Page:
What's wrong with my proof?

Jan 2009
Prove \(\displaystyle \cos A + \cos B + \cos C -1=4\sin \frac{A}{2} \sin \frac{B}{2} \sin \frac{C}{2}\) when \(\displaystyle A+B+C=180^\circ\)

\(\displaystyle \cos A + \cos B + \cos C -1= 2\cos \frac{A+B}{2}\cos \frac{A-B}{2}-2\sin^2\frac{C}{2}\)

\(\displaystyle =2\sin\frac {C}{2}\cos \frac {A-B}{2}-2\sin^2 \frac{C}{2}\)

\(\displaystyle 2\sin\frac {C}{2} ( \cos \frac{A-B}{2}-\sin \frac {C}{2} )\)

\(\displaystyle 2\sin\frac {C}{2} ( \cos \frac{A-B}{2}-\cos \frac{A+B}{2})\)

\(\displaystyle 2\sin \frac{C}{2}(-2\sin\frac {A}{2}\sin \frac {B}{2})\)

\(\displaystyle -4\sin \frac{A}{2} \sin \frac{B}{2} \sin \frac{C}{2}\)

I had the same steps up towards \(\displaystyle 2\sin\frac {C}{2} ( \cos \frac{A-B}{2}-\cos \frac{A+B}{2})\), but then the negative sign just disappeared from the next step. Isn't the formula for \(\displaystyle \cos A-\cos B=-2\sin \frac{A+B}{2}\sin \frac{A-B}{2}\)?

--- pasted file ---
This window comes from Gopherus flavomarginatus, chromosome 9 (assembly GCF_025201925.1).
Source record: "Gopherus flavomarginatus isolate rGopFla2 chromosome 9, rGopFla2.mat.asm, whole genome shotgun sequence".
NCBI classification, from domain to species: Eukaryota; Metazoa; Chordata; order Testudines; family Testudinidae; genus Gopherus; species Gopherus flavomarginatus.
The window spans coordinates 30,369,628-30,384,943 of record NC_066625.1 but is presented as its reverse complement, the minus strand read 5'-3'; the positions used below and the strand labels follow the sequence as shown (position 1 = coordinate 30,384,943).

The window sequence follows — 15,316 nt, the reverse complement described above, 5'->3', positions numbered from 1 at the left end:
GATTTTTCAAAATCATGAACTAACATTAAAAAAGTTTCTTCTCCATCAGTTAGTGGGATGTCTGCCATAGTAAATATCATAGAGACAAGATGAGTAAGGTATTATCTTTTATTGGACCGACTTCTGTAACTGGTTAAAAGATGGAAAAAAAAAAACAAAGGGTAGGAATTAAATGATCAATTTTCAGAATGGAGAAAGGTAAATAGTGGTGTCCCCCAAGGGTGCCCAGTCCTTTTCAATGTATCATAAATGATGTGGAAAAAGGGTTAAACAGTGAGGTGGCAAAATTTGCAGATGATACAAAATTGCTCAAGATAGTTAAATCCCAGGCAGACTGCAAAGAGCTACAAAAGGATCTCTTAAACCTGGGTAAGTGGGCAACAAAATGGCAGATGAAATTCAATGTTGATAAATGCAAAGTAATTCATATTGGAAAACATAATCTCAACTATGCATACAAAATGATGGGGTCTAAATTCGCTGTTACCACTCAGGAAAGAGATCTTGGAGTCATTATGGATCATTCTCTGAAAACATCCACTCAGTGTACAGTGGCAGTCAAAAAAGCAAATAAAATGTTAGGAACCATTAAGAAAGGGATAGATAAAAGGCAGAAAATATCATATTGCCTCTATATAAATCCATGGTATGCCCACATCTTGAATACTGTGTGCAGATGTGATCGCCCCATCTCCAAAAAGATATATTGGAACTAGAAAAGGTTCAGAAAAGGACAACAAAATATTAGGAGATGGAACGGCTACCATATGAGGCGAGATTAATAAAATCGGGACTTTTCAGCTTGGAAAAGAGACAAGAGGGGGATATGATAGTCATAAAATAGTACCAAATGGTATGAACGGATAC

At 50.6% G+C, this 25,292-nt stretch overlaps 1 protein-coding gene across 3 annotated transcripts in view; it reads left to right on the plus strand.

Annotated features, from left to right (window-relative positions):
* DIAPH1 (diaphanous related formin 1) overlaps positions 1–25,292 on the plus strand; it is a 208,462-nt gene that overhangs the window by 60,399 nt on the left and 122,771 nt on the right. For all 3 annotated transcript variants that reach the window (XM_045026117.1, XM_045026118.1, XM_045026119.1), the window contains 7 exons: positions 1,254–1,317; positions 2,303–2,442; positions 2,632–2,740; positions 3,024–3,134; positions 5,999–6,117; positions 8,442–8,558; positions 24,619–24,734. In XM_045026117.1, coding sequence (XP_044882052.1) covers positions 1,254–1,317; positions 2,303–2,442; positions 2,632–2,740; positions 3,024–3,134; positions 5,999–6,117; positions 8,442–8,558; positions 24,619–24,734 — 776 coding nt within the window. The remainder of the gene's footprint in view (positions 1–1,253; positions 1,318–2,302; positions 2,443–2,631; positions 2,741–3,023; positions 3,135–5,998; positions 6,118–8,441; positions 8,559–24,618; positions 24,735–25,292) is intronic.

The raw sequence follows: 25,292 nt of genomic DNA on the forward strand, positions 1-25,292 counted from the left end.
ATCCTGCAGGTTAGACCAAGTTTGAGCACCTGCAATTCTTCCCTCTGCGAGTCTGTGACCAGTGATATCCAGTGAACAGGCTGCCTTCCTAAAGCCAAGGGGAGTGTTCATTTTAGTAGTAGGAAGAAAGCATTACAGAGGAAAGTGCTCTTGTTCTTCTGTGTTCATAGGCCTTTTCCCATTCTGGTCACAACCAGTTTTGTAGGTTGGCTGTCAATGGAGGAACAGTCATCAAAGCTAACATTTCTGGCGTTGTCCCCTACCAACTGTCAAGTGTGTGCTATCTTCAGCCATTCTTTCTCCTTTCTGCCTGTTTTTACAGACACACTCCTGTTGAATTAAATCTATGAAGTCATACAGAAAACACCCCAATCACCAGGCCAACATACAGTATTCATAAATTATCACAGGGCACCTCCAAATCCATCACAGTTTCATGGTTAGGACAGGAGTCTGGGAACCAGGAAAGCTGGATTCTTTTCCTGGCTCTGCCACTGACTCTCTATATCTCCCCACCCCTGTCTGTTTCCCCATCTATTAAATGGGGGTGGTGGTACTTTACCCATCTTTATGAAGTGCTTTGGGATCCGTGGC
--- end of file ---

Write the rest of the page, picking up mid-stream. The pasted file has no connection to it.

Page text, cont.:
Jan 2010
From here:
\(\displaystyle = 2\sin\frac {C}{2} ( \cos \frac{A-B}{2}-\cos \frac{A+B}{2})\)

to here:
\(\displaystyle = 2\sin \frac{C}{2}(-2\sin\frac {A}{2}\sin \frac {B}{2})\)

is the problem, I think. That final angle of B/2 should be negative:
\(\displaystyle = 2\sin \frac{C}{2}\left(-2\sin\frac {A}{2}\sin \left( -\frac {B}{2} \right) \right)\)

And of course, sine being an odd function, you bring the negative out:
\(\displaystyle = 2\sin \frac{C}{2}\left(2\sin\frac {A}{2}\sin \frac {B}{2}\right)\)

\(\displaystyle = 4\sin \frac{A}{2} \sin\frac {B}{2} \sin \frac {C}{2}\)
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